“Large corporates are not just cracking down on supply chain emissions because of a regulatory requirement, it’s being demanded.”
– Guy Hodgkinson
Globally, the value of sustainable investment funds has risen to a fresh high of nearly $2 trillion making it a powerful catalyst for corporates to change — and Ms Nutt says companies need to get on the offensive before shareholder pressure bears down.
“In the UK, we’re trying to get companies on the front foot and think, what market are they in and who are their customers?” she says.
“We have many deadlines to meet if to be carbon neutral by 2050 and business leaders need to start thinking about what they are doing.”
Guy Hodgkinson, Partner and renewable energy specialist at MHA Macintyre Hudson, says it’s not a stricter regulatory environment that is driving these examinations.
“It has become important to get across in the strategic report what companies are actually doing to improve greenhouse gas emissions, from the start of the supply chain all the way through to the buyer,” he says.
“Large corporates are not just cracking down on supply chain emissions because of a regulatory requirement, it’s being demanded. In the end, consumers want to see that its operations are sustainable.”
Getting close to your suppliers
Measuring data has become second nature to most business, allowing them to plot profiles of customers, track strengths and weaknesses, and identify opportunities and risks.
Yet when it comes to corporate social responsibility or environmental strategy, companies have little idea about whether they are influencing anything, says Arnaud Bergero, the Director of Operations at Goodwill-management, a subsidiary of Baker Tilly Strego in France.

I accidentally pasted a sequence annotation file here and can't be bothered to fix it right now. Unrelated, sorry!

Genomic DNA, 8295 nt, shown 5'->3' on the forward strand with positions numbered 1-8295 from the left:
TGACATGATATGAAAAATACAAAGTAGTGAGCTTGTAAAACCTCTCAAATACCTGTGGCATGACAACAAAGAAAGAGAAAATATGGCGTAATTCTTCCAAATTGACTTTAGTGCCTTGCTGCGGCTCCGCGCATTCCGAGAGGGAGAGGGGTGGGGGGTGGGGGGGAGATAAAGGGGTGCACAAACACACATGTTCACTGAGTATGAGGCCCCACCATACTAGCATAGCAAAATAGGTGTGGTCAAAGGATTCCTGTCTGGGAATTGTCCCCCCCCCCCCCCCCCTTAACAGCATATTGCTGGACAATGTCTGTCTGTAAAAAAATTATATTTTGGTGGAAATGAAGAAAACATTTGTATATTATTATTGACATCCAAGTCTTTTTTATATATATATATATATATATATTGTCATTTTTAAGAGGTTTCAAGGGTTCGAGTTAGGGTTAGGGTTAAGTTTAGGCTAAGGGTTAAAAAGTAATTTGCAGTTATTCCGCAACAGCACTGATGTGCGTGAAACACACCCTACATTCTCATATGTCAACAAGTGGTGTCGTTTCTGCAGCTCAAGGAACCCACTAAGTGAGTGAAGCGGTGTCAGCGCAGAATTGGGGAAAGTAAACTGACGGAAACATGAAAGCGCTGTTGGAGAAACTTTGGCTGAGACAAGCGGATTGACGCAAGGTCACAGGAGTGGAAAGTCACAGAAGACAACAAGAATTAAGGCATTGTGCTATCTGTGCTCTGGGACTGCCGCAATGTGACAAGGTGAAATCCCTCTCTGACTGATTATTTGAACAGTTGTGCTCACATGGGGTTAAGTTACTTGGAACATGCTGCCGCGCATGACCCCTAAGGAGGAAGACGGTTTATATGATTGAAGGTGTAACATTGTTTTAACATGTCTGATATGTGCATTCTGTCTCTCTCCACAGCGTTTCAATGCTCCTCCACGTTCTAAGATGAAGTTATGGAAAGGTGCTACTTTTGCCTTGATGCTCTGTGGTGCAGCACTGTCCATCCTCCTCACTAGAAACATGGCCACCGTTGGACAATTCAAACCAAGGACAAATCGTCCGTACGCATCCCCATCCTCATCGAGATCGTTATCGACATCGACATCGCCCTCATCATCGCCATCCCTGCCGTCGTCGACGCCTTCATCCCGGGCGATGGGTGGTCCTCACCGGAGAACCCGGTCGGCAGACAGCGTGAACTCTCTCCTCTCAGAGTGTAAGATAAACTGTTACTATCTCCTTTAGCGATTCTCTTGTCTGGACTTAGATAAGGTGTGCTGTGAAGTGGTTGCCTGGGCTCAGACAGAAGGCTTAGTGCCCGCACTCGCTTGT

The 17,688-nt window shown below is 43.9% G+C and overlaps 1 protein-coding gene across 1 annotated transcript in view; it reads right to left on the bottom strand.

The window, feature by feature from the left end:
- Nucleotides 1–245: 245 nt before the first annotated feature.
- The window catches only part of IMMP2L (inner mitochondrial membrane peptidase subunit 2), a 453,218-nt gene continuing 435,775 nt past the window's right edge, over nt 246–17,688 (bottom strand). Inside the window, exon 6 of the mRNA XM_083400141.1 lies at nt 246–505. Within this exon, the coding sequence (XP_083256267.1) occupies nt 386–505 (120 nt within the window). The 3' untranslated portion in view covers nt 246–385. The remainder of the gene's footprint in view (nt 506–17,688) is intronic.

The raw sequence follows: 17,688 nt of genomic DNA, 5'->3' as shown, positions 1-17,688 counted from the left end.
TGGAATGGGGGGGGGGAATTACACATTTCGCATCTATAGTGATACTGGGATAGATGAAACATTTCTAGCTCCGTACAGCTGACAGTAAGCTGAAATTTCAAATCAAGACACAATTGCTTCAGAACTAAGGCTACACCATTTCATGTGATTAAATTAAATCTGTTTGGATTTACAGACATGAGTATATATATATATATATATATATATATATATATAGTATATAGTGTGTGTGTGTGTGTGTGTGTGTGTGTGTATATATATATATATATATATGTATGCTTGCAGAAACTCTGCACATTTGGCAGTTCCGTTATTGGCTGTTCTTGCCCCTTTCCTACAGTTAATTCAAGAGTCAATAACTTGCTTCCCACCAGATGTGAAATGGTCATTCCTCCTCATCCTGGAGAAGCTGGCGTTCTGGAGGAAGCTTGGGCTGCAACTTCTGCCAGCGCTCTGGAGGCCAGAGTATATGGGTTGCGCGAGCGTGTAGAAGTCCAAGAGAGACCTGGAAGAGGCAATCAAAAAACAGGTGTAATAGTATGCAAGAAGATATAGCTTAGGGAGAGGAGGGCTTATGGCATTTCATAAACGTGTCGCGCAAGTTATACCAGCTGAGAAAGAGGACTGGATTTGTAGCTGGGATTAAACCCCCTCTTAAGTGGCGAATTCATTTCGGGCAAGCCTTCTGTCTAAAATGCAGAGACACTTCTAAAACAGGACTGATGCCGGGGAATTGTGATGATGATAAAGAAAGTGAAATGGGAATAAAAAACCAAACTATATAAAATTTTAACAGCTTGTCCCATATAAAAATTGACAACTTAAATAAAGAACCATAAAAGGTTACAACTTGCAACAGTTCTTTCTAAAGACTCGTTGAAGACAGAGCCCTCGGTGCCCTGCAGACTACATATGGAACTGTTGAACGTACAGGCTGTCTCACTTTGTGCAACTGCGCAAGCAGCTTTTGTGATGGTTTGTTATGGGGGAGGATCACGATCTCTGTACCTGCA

“People need to measure the impact of their policies and for now, there is a lack of measure of environmental impact,” he says.
“They may wish to reduce (their carbon footprint) but when you don’t know where you start from, you cannot put in place the appropriate projects.”
– Arnaud Bergero
“Feel good projects are put in place but they don’t know the real impact of those projects or the true position that they start from.
“The starting point must be to measure. Most companies want to be environmentally responsible, but they haven’t measured their impact, so they don’t know.
“If we take supply chain emissions, companies don’t know what their carbon footprint is in their supply chain.
“They may wish to reduce it but when you don’t know where you start from, you cannot put in place the appropriate projects.”
One of Mr Bergero’s clients, a pharmaceutical company, is started to realise the magnitude — and complexity — of tracking its supply chain emissions.
“The drugs they are manufacturing, they are made abroad so in France, they just have a distribution company, so they are more like a service,” he says.
“Most of their footprint is limited to two areas. The first is the cars that their employees use, this accounts for almost 90 per cent of their Scope 1 and Scope 2 footprint. This is people driving around, going to the hospital or going to meet a doctor to present the product.
“They are working on this part by replacing the cars of the employees to hybrid cars and electric cars, they are building towards replacing most of their fleet.
“But it’s a complex equation because if you want to have an impact, you have to pick the vehicles that best fits the use of your employees.
“The second part, which they haven’t measured yet, is the distribution of the drugs themselves all over the country. Up until now, this was hidden behind their subcontractors but now they understand that they have some strength in the negotiation.